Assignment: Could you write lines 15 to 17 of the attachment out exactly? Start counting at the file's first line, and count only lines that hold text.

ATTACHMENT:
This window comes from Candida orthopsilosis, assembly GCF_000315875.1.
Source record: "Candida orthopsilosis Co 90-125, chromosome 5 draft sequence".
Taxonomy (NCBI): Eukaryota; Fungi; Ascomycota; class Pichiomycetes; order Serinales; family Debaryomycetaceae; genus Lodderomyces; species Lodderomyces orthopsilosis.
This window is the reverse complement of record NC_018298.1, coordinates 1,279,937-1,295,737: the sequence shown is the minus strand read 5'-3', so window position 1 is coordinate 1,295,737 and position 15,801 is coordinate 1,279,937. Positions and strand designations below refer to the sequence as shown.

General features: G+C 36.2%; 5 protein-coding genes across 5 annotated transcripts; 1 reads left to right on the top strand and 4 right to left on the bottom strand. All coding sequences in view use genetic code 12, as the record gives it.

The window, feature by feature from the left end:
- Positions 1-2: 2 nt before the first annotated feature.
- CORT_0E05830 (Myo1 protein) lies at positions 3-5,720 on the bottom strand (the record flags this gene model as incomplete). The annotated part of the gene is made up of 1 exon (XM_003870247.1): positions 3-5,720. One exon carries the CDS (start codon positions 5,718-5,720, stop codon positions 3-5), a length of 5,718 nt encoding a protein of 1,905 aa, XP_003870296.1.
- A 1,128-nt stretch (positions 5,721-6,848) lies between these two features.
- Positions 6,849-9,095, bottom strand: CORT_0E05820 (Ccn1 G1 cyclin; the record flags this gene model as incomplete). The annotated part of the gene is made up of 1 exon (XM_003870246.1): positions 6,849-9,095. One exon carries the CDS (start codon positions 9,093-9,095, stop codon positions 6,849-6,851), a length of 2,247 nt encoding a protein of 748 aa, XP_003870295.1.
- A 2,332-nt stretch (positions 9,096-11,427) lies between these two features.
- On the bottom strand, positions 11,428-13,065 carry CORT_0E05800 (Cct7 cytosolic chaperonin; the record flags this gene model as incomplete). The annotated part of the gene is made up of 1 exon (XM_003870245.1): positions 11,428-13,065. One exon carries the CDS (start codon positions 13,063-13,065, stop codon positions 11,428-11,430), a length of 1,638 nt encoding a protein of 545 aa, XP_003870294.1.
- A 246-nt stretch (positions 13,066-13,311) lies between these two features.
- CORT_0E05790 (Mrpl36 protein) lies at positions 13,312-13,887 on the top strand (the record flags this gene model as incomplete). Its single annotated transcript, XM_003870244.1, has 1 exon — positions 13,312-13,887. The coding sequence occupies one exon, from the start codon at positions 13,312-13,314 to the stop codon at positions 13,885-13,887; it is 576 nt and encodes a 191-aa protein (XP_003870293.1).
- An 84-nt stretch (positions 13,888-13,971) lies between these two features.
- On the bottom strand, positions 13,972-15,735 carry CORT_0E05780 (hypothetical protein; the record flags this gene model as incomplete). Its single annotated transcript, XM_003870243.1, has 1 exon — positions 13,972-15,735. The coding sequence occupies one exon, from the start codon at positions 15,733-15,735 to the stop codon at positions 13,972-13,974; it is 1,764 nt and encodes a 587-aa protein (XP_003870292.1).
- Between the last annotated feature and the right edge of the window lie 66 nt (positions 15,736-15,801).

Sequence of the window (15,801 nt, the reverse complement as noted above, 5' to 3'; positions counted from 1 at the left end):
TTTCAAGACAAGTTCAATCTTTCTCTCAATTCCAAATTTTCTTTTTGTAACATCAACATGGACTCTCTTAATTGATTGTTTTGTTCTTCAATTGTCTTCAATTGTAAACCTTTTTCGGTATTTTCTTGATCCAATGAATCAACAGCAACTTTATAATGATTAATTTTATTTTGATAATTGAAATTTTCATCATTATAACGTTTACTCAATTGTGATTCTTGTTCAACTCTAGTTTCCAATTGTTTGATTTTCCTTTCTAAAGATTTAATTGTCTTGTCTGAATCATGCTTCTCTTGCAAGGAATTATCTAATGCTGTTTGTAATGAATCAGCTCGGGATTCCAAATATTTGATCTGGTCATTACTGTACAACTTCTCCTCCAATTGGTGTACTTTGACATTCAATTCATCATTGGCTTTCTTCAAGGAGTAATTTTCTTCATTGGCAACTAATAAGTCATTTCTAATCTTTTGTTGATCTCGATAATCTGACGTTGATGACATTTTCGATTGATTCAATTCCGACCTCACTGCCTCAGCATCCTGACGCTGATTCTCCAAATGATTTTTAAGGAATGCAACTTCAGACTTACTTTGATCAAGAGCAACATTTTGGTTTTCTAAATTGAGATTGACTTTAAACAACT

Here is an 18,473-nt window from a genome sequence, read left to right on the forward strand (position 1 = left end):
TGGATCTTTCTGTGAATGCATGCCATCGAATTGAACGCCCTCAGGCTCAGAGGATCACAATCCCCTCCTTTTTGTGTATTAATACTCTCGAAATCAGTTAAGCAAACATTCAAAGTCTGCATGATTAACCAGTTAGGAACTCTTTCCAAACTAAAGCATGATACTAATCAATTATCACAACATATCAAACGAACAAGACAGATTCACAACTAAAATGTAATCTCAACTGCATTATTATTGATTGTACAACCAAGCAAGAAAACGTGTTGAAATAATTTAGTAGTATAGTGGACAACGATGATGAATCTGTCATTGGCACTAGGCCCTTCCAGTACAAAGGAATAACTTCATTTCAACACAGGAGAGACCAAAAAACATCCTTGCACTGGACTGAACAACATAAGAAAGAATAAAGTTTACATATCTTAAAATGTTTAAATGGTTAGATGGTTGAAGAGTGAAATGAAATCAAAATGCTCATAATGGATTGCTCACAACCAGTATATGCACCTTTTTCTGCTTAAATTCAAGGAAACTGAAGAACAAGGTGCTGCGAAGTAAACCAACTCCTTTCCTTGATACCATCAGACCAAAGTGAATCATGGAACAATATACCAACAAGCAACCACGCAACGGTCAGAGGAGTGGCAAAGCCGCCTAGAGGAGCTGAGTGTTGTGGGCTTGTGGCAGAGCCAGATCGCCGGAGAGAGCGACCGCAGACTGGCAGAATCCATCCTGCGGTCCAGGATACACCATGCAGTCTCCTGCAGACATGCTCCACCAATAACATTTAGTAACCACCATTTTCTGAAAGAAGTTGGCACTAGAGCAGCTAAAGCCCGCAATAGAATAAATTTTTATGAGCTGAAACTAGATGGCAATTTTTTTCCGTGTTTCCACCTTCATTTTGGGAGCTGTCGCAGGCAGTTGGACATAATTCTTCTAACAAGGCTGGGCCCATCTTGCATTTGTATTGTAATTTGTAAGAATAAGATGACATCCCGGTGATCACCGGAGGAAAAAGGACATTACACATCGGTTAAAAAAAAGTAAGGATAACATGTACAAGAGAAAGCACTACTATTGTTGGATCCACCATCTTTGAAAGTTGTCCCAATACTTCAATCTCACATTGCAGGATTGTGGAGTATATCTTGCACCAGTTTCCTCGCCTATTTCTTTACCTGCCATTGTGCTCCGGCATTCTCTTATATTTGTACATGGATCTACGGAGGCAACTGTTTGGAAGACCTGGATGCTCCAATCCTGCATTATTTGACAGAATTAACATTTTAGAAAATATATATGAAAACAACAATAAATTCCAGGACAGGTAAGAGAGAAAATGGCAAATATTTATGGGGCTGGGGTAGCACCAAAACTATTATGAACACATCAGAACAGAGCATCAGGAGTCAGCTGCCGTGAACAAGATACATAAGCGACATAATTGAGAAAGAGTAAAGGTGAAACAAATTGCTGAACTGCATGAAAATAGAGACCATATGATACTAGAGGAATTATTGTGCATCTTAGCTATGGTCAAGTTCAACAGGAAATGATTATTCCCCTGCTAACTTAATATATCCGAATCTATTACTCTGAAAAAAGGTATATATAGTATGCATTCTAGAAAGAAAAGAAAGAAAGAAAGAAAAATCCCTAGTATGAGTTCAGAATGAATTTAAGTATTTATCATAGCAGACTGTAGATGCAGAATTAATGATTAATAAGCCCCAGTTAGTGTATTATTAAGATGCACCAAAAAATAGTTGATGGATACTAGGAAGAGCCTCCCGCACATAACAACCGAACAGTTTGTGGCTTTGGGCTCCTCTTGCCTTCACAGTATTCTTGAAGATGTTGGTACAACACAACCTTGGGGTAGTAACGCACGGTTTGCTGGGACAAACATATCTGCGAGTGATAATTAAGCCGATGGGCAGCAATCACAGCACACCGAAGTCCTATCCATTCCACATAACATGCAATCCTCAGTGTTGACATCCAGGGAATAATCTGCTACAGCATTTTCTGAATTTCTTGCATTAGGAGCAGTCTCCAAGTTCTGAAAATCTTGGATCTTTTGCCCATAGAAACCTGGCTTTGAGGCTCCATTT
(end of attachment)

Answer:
- An 84-nt stretch (positions 13,888-13,971) lies between these two features.
- On the bottom strand, positions 13,972-15,735 carry CORT_0E05780 (hypothetical protein; the record flags this gene model as incomplete). Its single annotated transcript, XM_003870243.1, has 1 exon — positions 13,972-15,735. The coding sequence occupies one exon, from the start codon at positions 15,733-15,735 to the stop codon at positions 13,972-13,974; it is 1,764 nt and encodes a 587-aa protein (XP_003870292.1).
- Between the last annotated feature and the right edge of the window lie 66 nt (positions 15,736-15,801).